(Bloomberg) — Asian stocks fell Monday as China’s widening technology-sector crackdown hurt Hong Kong equities, overshadowing last week’s rally in U.S. shares to an all-time high on robust corporate earnings.
Hong Kong dropped about 2% and Chinese stocks retreated, while Japan jumped after reopening from a two-day holiday. Beijing’s latest tightening is a reform of its $100 billion education tech sector, undermining one of China’s hottest investment plays in recent years.
U.S. equity contracts slipped after a record Wall Street close Friday, with the S&P 500 almost doubling from the depths of the pandemic. About 87% of the S&P 500 firms reporting results so far this season have beaten estimates.
Treasury yields inched lower but traders are braced for possible turbulence as Fed officials resume talks at this week’s two-day policy meeting on when and how to taper stimulus. Treasury market volatility has jumped on economic risks from the spread of the contagious delta variant of Covid-19. The yen climbed as risk-off sentiment took hold.
Investors have taken heart from a spectacular U.S. earnings season but concerns about inflation and the delta strain linger, portending bouts of volatility. The outlook for the Fed’s $120 billion in monthly bond purchases also remains key: economists surveyed by Bloomberg expect the central bank to start scaling back asset purchases next year and to raise interest rates at a quicker pace through 2024 than previously thought.
Read more: Whipsawed Bond Traders Hunker Down for the Return of the Fed
“The second half of the year is going to be this glass half full half empty context where you have a lot of good news,” including monetary and fiscal support and good earnings, Virginie Maisonneuve, Allianz Global Investors global chief investment officer for equity, said on Bloomberg Television. At the same time, you could see U.S. and European economies peaking, she added. “We are still in a fragile environment. With the delta variant, governments and central banks will be very careful and it might go on for a bit longer.”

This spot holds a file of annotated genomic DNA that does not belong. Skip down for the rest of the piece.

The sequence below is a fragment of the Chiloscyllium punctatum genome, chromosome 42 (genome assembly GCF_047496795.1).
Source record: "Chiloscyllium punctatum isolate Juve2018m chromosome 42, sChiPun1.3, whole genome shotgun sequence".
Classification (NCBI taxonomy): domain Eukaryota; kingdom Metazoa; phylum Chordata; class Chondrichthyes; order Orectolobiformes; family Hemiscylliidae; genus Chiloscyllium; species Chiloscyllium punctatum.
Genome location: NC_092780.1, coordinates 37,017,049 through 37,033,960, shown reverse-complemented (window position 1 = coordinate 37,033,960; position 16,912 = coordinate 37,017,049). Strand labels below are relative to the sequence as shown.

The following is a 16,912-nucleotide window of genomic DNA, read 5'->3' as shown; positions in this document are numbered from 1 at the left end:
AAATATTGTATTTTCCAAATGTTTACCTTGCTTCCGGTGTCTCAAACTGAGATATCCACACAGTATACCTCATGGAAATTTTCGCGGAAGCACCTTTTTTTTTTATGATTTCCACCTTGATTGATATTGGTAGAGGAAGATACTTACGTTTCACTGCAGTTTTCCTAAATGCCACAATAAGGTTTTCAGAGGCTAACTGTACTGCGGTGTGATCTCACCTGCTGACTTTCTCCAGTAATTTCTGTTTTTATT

U.S.-China tension is on the radar too. The two sides hold their first high-level talks since March, with Deputy Secretary of State Wendy Sherman, the U.S.’s No. 2 diplomat, set to meet Foreign Minister Wang Yi on Monday.
Elsewhere, Bitcoin jumped toward $40,000, continuing a recent rally. Crude oil fluctuated around $72 a barrel.
Here are some key events to watch this week:
Tesla, Alphabet, Apple, Facebook, Amazon report earnings this weekHigh-level U.S.-China talks due MondayFederal Reserve policy meeting concludes WednesdayU.S. GDP data are due Thursday
These are some of the main moves in markets:
S&P 500 futures slipped 0.3% as of 11:40 a.m. in Tokyo. The S&P 500 rose 1%Nasdaq 100 futures were little changed. The Nasdaq 100 climbed 1.2%Japan’s Topix index added 1.4%Australia’s S&P/ASX 200 index increased 0.1%South Korea’s Kospi index fell 0.3%Hong Kong’s Hang Seng index slid 2.4%China’s Shanghai Composite index dropped 1.5%Euro Stoxx 50 futures declined 0.5%
The Japanese yen was at 110.36 per dollar, up 0.2%The offshore yuan was at 6.4857 per dollar, down 0.1%The Bloomberg Dollar Spot Index was little changedThe euro was steady at $1.1774
The yield on 10-year Treasuries dipped almost two basis points to 1.26%Australia’s 10-year bond yield fell one basis point to 1.18%
West Texas Intermediate crude dipped 0.4% to $71.76 a barrelGold was at $1,805.37 an ounce, up 0.2%
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